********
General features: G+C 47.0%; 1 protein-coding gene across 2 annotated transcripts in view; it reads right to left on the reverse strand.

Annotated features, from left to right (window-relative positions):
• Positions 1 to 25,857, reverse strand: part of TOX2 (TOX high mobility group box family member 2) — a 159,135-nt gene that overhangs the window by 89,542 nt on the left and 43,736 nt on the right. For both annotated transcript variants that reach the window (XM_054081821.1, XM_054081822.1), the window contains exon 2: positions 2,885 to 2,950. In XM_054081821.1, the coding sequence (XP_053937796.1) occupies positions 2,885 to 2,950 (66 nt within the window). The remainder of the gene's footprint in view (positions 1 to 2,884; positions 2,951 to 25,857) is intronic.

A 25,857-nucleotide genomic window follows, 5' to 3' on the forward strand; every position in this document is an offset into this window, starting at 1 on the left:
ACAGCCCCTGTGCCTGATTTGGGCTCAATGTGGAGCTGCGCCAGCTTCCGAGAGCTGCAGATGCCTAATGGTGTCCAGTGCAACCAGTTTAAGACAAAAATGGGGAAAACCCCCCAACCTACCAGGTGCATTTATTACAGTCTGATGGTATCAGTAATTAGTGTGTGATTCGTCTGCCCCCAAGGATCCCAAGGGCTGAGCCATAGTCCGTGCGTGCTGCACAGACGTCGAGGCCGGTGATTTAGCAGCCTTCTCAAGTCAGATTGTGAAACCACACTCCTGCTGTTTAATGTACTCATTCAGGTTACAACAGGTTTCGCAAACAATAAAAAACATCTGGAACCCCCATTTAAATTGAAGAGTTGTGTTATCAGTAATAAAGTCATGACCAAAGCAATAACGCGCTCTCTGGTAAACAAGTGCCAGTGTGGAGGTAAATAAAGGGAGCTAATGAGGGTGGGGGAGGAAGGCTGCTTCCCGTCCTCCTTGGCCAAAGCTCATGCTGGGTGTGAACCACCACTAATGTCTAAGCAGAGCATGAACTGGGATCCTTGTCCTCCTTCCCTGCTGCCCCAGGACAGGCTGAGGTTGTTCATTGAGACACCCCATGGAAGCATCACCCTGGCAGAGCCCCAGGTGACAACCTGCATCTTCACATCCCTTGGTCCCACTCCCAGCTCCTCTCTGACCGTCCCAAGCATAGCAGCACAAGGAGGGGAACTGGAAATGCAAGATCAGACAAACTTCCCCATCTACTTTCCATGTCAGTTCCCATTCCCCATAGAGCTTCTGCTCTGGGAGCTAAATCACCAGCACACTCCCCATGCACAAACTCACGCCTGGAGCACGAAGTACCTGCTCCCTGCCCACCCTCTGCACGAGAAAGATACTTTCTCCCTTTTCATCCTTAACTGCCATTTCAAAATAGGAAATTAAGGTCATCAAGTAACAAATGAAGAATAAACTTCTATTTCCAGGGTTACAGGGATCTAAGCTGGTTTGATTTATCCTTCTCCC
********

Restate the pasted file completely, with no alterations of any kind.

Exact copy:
General features: G+C 47.0%; 1 protein-coding gene across 2 annotated transcripts in view; it reads right to left on the reverse strand.

Annotated features, from left to right (window-relative positions):
• Positions 1 to 25,857, reverse strand: part of TOX2 (TOX high mobility group box family member 2) — a 159,135-nt gene that overhangs the window by 89,542 nt on the left and 43,736 nt on the right. For both annotated transcript variants that reach the window (XM_054081821.1, XM_054081822.1), the window contains exon 2: positions 2,885 to 2,950. In XM_054081821.1, the coding sequence (XP_053937796.1) occupies positions 2,885 to 2,950 (66 nt within the window). The remainder of the gene's footprint in view (positions 1 to 2,884; positions 2,951 to 25,857) is intronic.

A 25,857-nucleotide genomic window follows, 5' to 3' on the forward strand; every position in this document is an offset into this window, starting at 1 on the left:
ACAGCCCCTGTGCCTGATTTGGGCTCAATGTGGAGCTGCGCCAGCTTCCGAGAGCTGCAGATGCCTAATGGTGTCCAGTGCAACCAGTTTAAGACAAAAATGGGGAAAACCCCCCAACCTACCAGGTGCATTTATTACAGTCTGATGGTATCAGTAATTAGTGTGTGATTCGTCTGCCCCCAAGGATCCCAAGGGCTGAGCCATAGTCCGTGCGTGCTGCACAGACGTCGAGGCCGGTGATTTAGCAGCCTTCTCAAGTCAGATTGTGAAACCACACTCCTGCTGTTTAATGTACTCATTCAGGTTACAACAGGTTTCGCAAACAATAAAAAACATCTGGAACCCCCATTTAAATTGAAGAGTTGTGTTATCAGTAATAAAGTCATGACCAAAGCAATAACGCGCTCTCTGGTAAACAAGTGCCAGTGTGGAGGTAAATAAAGGGAGCTAATGAGGGTGGGGGAGGAAGGCTGCTTCCCGTCCTCCTTGGCCAAAGCTCATGCTGGGTGTGAACCACCACTAATGTCTAAGCAGAGCATGAACTGGGATCCTTGTCCTCCTTCCCTGCTGCCCCAGGACAGGCTGAGGTTGTTCATTGAGACACCCCATGGAAGCATCACCCTGGCAGAGCCCCAGGTGACAACCTGCATCTTCACATCCCTTGGTCCCACTCCCAGCTCCTCTCTGACCGTCCCAAGCATAGCAGCACAAGGAGGGGAACTGGAAATGCAAGATCAGACAAACTTCCCCATCTACTTTCCATGTCAGTTCCCATTCCCCATAGAGCTTCTGCTCTGGGAGCTAAATCACCAGCACACTCCCCATGCACAAACTCACGCCTGGAGCACGAAGTACCTGCTCCCTGCCCACCCTCTGCACGAGAAAGATACTTTCTCCCTTTTCATCCTTAACTGCCATTTCAAAATAGGAAATTAAGGTCATCAAGTAACAAATGAAGAATAAACTTCTATTTCCAGGGTTACAGGGATCTAAGCTGGTTTGATTTATCCTTCTCCC